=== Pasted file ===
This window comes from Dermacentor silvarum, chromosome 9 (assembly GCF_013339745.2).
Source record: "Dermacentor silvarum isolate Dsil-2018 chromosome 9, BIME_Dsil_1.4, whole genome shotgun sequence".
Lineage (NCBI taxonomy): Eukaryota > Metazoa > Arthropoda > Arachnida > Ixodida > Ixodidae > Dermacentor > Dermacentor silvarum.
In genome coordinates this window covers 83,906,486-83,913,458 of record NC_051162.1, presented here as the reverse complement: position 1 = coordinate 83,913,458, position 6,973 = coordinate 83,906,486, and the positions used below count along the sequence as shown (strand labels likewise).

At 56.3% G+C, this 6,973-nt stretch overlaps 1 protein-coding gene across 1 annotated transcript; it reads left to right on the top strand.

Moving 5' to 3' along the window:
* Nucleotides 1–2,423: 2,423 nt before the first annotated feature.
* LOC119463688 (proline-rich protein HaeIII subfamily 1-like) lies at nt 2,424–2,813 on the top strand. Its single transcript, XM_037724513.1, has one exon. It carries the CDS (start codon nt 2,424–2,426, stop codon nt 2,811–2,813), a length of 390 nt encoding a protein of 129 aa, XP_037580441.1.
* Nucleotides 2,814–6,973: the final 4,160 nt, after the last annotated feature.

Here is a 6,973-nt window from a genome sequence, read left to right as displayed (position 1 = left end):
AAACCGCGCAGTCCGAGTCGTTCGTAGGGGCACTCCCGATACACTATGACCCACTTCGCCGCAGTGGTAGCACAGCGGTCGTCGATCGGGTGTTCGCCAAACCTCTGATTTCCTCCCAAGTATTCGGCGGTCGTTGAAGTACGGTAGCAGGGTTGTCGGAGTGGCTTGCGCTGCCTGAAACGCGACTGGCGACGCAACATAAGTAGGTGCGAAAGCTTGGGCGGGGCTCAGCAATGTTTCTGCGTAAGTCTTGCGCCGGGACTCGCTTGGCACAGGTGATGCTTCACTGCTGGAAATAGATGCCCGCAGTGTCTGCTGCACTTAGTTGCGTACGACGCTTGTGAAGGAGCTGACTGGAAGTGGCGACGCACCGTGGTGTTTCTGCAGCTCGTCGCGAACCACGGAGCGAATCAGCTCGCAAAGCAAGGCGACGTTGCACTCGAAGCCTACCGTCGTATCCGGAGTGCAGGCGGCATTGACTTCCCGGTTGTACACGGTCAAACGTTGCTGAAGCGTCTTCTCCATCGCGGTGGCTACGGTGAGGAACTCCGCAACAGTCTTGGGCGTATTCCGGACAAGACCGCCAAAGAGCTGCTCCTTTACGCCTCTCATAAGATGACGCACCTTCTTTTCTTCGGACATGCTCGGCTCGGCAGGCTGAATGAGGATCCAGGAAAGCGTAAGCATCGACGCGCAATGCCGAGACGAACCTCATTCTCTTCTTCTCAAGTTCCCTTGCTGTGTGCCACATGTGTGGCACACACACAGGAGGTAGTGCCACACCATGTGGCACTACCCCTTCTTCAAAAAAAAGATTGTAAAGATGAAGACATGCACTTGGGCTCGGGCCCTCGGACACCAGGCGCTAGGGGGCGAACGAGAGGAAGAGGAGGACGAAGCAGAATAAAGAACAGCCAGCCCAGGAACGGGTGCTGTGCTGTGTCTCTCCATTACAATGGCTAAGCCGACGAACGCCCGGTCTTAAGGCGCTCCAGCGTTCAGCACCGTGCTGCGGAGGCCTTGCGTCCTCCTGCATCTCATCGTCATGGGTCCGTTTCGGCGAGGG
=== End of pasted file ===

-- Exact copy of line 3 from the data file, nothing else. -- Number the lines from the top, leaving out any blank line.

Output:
Lineage (NCBI taxonomy): Eukaryota > Metazoa > Arthropoda > Arachnida > Ixodida > Ixodidae > Dermacentor > Dermacentor silvarum.